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  • Writer's pictureKathleene Card, M.Div.

Let's Walk With God Together - The Walk Week 1

Updated: Mar 25, 2020

The Walk: Five Essential Practices of the Christian LifeRev. Adam Hamilton’s Lenten study

Opening directions and questions to consider:

Reminder for those in the Wednesday Night Class: All conversations in class are confidential. If you hear something you might like to share, please ask the person who has shared for permission. If you are participating online, those conversations are open. How do you understand the verbs: to worship and to pray? Do you worship and/or pray? If so, why do you worship and/or pray? If you do not worship and/or pray, what might motivate you to do so?

Week 1: Session Goals:

Through conversation, activities, and reflection, participants will:

Learning Together Video, Study, and Discussion

After we watch the video, these are the question we will contemplate together.

Hamilton will talk about wanting to walk with Jesus wherever Jesus wants him to go. How do you understand Hamilton's explanation that the spiritual practices of worship and prayer make us better able to do this?

What does it look like in your life when you are spiritually winded or struggling?

Hamilton talks about practices that we do as individuals and as a community.

What does he say is the important relationship between these?

Why does he think these are both important? Do you agree?

Describe your experience with daily prayer. How central is this in your life?

How can you take steps toward more or deeper prayer, starting with saying “Thank you” to God?Bible Study and Discussion:

  1. Psalm 95 A Call to Worship and Obedience

1 O come, let us sing to the Lord; let us make a joyful noise to the rock of our salvation! 2 Let us come into his presence with thanksgiving; let us make a joyful noise to him with songs of praise! 3 For the Lord is a great God, and a great King above all gods. 4 In his hand are the depths of the earth; the heights of the mountains are his also. 5 The sea is his, for he made it, and the dry land, which his hands have formed.6 O come, let us worship and bow down, let us kneel before the Lord, our Maker! 7 For he is our God, and we are the people of his pasture, and the sheep of his hand.O that today you would listen to his voice! 8 Do not harden your hearts, as at Meribah, as on the day at Massah in the wilderness, 9 when your ancestors tested me, and put me to the proof, though they had seen my work. 10 For forty years I loathed that generation and said, “They are a people whose hearts go astray, and they do not regard my ways.” 11 Therefore in my anger I swore, “They shall not enter my rest.”

For the next For the next five weeks we will examine five spiritual disciplines.

Please turn to Chapter 1 in THE WALK. Let us read the psalm together.

Now, would someone read the first two verses of the psalm which are calling us to worship?

Questions to consider:

Do you come to worship God with joy and thanksgiving? What other feelings do you bring to worship? Is there value to come to worship even when you have negative or neutral feelings?

Would someone reread verses 3-5?

What do these verses tell us about God’s relationship with all of creation? How does remembering this relationship help us to approach pwrship with joy, even when we are experiencing pain and crisis?

Read verses 4-7

Why does the psalmist give thanks and praise to God? What do these verses tell us about our relationship with God? Why do you give thanks and praise to God?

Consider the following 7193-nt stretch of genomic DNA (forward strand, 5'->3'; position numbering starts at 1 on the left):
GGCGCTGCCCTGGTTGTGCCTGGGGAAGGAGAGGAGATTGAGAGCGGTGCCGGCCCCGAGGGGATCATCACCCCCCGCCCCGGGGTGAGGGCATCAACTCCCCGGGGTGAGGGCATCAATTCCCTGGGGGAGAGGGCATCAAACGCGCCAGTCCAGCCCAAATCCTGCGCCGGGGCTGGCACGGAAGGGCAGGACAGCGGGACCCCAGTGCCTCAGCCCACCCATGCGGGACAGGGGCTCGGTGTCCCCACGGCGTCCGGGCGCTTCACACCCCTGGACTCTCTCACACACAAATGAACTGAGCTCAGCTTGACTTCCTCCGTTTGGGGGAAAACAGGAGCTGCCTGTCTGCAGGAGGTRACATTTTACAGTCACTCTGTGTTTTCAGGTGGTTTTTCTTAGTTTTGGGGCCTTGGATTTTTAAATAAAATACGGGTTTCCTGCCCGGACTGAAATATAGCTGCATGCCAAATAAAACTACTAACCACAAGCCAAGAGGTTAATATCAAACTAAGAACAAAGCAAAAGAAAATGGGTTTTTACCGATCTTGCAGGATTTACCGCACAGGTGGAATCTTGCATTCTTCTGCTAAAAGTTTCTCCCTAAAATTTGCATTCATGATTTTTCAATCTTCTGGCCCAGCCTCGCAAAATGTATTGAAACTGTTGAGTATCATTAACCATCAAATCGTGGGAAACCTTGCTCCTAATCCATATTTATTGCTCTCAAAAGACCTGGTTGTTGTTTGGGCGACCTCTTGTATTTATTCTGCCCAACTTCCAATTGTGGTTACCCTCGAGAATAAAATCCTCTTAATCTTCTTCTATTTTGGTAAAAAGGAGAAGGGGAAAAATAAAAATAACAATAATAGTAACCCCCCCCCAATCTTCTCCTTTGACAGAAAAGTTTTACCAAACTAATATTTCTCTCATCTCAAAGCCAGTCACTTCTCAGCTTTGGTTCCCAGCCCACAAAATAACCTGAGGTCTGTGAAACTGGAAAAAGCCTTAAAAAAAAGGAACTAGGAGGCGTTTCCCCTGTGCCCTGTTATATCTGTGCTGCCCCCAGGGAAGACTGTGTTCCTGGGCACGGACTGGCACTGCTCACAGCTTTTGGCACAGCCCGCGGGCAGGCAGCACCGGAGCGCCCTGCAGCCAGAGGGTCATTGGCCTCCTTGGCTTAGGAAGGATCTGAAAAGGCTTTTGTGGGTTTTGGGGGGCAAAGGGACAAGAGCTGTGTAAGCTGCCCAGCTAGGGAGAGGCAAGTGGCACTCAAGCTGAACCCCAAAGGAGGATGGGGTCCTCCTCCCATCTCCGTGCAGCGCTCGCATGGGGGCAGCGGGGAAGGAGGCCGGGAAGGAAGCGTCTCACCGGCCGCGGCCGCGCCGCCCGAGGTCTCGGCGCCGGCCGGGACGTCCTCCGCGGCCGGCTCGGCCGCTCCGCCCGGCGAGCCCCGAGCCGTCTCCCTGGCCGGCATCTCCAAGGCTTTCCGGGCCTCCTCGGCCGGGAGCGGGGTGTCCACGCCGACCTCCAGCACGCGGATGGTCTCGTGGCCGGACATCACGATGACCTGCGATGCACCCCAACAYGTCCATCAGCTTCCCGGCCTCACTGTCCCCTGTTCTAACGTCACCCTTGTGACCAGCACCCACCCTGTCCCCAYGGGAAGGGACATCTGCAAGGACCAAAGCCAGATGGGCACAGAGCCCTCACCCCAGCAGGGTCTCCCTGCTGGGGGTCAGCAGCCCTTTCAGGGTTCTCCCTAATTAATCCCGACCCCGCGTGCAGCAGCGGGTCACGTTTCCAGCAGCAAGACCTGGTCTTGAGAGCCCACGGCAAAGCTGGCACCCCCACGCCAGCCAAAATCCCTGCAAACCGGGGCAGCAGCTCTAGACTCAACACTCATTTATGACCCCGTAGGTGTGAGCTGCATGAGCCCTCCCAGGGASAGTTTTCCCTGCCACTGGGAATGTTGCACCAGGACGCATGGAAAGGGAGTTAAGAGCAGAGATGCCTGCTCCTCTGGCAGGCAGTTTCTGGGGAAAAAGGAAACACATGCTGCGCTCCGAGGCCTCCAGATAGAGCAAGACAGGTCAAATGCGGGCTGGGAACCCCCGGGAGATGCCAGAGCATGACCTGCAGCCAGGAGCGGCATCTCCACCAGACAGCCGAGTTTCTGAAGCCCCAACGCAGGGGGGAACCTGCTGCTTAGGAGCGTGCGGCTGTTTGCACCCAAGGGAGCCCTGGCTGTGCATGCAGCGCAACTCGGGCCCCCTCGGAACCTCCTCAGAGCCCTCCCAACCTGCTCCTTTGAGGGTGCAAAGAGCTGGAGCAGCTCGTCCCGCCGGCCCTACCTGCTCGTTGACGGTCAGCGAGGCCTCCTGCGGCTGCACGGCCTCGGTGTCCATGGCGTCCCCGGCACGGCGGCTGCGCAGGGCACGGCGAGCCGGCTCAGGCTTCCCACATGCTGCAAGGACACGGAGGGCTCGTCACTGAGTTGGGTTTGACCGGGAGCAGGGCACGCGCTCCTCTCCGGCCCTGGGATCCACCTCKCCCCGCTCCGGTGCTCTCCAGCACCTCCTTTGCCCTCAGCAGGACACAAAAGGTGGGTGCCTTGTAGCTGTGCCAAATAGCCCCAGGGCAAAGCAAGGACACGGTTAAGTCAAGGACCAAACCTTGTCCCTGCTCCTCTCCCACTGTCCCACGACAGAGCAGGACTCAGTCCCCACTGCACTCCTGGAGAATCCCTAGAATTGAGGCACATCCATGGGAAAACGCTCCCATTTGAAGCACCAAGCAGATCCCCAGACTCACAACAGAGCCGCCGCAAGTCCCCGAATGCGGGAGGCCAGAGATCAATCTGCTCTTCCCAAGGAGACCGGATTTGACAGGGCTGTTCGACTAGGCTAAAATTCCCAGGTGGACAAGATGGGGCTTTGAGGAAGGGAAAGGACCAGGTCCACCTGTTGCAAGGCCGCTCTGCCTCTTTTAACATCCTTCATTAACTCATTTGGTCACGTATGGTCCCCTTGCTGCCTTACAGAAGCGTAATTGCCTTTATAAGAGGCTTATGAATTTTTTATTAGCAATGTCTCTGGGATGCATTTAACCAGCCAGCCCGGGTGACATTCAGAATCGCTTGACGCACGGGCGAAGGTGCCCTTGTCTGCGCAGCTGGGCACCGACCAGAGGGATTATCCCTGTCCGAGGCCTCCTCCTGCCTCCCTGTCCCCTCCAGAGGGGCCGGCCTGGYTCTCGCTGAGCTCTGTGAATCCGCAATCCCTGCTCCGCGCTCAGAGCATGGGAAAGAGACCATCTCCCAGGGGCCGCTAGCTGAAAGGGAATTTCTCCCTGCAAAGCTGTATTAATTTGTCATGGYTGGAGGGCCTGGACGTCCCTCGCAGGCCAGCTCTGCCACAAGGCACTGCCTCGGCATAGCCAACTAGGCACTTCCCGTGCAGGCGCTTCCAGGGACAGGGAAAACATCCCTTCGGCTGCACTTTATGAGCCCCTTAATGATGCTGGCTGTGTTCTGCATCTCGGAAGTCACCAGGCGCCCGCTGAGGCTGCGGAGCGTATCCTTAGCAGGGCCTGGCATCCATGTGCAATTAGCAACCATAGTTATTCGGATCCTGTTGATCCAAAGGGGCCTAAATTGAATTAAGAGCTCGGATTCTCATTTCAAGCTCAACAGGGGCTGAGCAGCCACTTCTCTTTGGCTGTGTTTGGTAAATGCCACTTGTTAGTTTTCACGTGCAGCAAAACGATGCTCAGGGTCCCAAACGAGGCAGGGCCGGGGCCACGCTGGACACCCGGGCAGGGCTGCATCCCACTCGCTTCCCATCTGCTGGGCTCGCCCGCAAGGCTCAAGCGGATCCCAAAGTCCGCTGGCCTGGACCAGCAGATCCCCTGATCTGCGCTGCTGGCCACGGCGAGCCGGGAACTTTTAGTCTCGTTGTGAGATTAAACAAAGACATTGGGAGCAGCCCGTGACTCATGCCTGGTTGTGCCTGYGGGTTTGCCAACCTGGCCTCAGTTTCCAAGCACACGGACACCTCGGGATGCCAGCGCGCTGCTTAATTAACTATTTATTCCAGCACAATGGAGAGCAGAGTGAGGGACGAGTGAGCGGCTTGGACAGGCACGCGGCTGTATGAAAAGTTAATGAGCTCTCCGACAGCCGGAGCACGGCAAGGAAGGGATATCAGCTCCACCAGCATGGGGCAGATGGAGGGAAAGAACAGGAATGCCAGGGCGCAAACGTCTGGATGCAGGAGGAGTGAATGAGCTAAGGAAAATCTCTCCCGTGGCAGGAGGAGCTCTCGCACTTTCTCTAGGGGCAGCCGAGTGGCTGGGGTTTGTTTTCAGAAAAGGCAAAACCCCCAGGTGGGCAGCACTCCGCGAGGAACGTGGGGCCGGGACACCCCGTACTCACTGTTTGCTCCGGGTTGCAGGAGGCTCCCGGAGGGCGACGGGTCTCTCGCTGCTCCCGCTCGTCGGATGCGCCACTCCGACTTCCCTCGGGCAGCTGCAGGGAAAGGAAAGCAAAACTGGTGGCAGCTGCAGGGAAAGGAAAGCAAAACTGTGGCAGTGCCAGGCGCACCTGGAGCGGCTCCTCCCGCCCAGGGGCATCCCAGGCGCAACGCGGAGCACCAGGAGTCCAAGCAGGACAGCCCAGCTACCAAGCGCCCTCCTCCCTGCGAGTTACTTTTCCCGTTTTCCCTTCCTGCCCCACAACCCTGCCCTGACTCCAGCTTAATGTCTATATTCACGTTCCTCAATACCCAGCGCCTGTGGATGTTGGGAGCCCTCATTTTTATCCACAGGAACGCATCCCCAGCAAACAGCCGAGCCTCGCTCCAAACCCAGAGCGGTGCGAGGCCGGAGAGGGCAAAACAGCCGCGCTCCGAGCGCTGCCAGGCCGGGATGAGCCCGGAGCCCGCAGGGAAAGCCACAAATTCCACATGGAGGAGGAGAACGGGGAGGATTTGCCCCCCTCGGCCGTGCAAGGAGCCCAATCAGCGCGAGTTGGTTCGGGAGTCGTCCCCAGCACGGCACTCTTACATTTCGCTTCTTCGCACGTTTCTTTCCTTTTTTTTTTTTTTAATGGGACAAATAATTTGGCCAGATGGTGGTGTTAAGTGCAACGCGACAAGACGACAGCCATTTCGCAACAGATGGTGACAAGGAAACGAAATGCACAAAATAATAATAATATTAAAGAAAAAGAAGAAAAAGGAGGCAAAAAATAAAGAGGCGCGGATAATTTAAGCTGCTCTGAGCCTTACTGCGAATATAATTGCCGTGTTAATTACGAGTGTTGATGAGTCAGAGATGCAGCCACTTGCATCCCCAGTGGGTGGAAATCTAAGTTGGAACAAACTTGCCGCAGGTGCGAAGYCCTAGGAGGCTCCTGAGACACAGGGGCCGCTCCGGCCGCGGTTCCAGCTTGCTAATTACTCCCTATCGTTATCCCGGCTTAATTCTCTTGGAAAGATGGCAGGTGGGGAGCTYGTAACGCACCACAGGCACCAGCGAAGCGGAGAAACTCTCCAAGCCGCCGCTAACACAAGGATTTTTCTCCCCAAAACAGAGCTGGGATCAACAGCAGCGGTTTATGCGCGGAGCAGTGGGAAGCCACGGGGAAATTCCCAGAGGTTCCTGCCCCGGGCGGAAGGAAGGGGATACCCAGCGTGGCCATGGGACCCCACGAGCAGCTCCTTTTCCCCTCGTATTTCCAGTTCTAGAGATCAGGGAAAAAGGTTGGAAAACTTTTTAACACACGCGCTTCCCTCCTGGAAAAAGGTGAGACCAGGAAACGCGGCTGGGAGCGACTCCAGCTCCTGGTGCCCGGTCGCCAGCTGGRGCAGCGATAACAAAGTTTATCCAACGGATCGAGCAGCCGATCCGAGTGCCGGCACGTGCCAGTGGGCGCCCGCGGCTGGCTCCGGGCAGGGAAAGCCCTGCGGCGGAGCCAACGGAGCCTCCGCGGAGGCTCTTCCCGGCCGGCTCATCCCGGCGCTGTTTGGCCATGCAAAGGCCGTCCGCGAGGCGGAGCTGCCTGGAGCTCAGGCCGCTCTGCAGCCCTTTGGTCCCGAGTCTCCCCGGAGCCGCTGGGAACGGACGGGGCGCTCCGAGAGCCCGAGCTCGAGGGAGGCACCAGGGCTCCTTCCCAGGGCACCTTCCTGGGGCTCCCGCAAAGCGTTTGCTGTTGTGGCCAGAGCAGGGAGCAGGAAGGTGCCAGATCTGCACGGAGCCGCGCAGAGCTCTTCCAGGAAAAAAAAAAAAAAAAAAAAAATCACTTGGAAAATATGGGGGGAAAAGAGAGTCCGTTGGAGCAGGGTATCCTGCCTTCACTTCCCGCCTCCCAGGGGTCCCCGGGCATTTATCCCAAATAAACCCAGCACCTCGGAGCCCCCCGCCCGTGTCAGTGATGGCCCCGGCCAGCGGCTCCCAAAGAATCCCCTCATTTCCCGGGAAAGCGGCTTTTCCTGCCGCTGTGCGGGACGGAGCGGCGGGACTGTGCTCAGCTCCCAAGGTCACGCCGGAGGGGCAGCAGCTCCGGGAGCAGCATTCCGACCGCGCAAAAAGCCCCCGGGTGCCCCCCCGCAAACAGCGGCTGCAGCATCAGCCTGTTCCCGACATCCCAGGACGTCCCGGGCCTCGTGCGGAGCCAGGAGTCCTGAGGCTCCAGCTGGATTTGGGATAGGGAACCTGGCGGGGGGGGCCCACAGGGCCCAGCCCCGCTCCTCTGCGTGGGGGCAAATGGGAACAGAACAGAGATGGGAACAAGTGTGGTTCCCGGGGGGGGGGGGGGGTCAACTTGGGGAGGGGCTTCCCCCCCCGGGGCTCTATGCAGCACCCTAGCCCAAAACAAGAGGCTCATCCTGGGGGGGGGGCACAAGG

Metaphors for the Christian Life

New Birth: (John 1.12-13; 3.3)

What does this metaphor teach us about what it means to be a Christian? How does being “born anew” bring about a reorientation of our lives? Repentance: (Mark 1.14-15; Acts 2.38)

What does this metaphor teach us about what it means to be a Christian? How does repentance bring about a reorientation of our lives?

Faith—pistis (Greek): (Romans 10.9)

What does the metaphor of faith and trust in Christ teach us about what it means to be a Christian? How does our decision to place our faith and trust in Christ reorient our lives?

Walking with God: akoloutheo (Greek) (In our text turn to the section titled “Walking with God.” We will read those scriptures aloud. (If you are doing this individually—consider reading them aloud, too.) What do these Scriptures tell us about what is means to walk with God? How is the idea or image of walking with God meaningful to you? Does Hamilton’s reasoning of wanting to be in good Spiritual shape reinforce the importance of practicing Spiritual Disciplines for you?

What are we really doing when we worship?

Hamilton defines worship as the following:

Worship is the primary and appropriate response of the creature to the Creator.

Old English definition of woerthship.

Etymology. The word is derived from the Old English weorþscipe, meaning to venerate "worship, honour shown to an object, which has been etymologised as "worthiness or worth-ship"—to give, at its simplest, worth to something.

How does this word add to our understanding of worship?

Why is it important to worship in community?

Why is it important to worship as an individual?

What is your experience in these two forms?

How do you offer primary and appropriate responses to God through daily prayer?

What do you think of Hamilton’s five-fold method of prayer?

What is your prayer life like? Is the five-fold method appealing?

Do you find you want to renew or refocus your prayer life during Lent?

Is gratitude something you already practice?

Could you refocus or expand in this area?

Are there ways we can be accountable to each other without being legalistic?

Closing Prayer

Let us pray the prayer at the end of the book on page 38.

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